South African President Cyril Ramaphosa urged citizens to be vaccinated on Monday to combat an unprecedented surge in an incident caused by a new variant of Omicron.
Daily infections increased five-fold in a week, from 2,828 on November 26th to 16,055 last Friday.
About a quarter of the tests for coronavirus were positive, but about 2% of the tests tested two weeks ago.
“We have experienced an infection rate we have never seen since the pandemic began,” Lamaposa warned in a weekly newsletter.
Detected by South African scientists 10 days ago, Omicron “seems to dominate the new infection,” he said.
“I call on all South Africans to go out and be vaccinated without delay,” he said.
Last week, Lamaposa, the country with the highest COVID damage in Africa, hinted at mandating a coronavirus vaccine.
Despite the increase in infectious diseases, the number of deaths remains relatively low. Only one coronavirus-related death was recorded on Sunday when 11,125 new infections were diagnosed.
Scientists are closely watching whether new variants are more contagious or toxic, or whether existing vaccines can be avoided.
So far, 14.8 million people have been fully vaccinated in South Africa, which is about a quarter of South Africa’s population. The rate of vaccination is higher in adults.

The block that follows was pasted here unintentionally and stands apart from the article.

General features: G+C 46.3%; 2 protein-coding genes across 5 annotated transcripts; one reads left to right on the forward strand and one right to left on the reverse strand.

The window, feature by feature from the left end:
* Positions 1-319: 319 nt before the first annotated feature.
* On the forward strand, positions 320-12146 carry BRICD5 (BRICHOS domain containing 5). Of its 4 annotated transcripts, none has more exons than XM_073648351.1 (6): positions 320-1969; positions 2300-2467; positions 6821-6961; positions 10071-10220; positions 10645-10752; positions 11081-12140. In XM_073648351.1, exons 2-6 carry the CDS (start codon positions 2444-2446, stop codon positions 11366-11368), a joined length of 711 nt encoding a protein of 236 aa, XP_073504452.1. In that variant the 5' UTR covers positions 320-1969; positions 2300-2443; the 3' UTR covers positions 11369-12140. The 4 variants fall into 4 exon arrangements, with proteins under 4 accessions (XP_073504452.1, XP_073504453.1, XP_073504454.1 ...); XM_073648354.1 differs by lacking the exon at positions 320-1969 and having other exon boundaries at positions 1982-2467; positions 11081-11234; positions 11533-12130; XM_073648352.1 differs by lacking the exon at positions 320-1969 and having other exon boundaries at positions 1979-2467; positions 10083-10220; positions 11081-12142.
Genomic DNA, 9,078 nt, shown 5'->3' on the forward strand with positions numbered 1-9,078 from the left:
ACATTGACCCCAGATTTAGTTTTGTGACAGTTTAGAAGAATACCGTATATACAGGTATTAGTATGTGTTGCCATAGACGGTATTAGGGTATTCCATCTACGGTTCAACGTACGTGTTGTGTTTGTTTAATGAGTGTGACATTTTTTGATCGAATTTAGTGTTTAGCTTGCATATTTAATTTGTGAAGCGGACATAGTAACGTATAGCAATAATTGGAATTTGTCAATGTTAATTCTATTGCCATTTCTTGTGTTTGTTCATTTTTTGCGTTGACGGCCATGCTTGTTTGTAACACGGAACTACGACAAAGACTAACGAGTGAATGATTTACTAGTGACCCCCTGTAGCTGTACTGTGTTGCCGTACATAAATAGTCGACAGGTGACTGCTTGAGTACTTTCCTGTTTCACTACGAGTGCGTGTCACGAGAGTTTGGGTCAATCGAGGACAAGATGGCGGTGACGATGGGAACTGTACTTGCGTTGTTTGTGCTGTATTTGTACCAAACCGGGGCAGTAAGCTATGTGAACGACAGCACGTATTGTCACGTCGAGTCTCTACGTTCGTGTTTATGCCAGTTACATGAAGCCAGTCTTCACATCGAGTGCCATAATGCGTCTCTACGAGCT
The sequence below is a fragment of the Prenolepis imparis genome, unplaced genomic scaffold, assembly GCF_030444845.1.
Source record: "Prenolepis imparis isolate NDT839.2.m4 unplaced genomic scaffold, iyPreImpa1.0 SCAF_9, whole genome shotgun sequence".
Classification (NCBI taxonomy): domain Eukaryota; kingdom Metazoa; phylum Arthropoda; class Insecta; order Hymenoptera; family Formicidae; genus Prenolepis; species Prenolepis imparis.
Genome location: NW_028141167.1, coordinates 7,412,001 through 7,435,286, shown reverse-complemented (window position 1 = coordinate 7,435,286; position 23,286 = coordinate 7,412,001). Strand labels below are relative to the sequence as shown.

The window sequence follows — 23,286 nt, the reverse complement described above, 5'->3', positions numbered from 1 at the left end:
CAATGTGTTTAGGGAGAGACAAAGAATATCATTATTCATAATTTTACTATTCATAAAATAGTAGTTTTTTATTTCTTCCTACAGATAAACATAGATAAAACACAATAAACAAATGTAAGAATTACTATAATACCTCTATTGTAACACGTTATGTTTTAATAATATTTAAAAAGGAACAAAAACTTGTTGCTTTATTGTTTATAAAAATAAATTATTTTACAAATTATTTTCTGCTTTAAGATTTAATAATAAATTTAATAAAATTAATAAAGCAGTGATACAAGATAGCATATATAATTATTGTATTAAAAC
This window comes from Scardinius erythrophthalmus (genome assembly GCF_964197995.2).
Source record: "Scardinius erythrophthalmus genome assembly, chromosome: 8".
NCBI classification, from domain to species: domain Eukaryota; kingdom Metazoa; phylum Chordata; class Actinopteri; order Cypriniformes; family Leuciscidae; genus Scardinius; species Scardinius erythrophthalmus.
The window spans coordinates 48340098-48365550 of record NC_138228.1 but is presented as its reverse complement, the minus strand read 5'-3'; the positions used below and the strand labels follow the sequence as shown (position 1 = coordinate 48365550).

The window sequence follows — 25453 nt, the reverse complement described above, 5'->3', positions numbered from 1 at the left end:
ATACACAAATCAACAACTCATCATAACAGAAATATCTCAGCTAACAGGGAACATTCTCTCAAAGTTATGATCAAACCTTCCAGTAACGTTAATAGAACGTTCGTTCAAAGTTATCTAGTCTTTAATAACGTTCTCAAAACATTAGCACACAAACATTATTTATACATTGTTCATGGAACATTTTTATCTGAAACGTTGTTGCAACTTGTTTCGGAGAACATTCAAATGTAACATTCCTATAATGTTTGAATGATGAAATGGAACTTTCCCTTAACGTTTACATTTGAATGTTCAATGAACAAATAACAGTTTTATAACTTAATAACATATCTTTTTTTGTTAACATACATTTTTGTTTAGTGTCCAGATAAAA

In South Africa, children from the age of 12 are eligible for the vaccine.
With enough shots of Johnson & Johnson and Pfizer, the government has set a goal of vaccination of 70% of the population by the end of the year.
Trying to overcome vaccination Hesitating, authorities have set up pop-up sites offering jabs at shopping centers, bus stops, airports, churches and recreation centers over the weekend.
The populous state of Gauteng, which hosts the capital Pretoria and the financial center of Johannesburg, is the cause of most infectious diseases.
Last month, following a series of cases at the university, the first case of Omicron was detected in Gauteng.
© 2021 AFP
Quote: S. Africa requested the vaccine “without delay” due to the surge in cases (6 December 2021).
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S. Africa demands vaccine “without delay” as cases surge
Source link S. Africa demands vaccine “without delay” as cases surge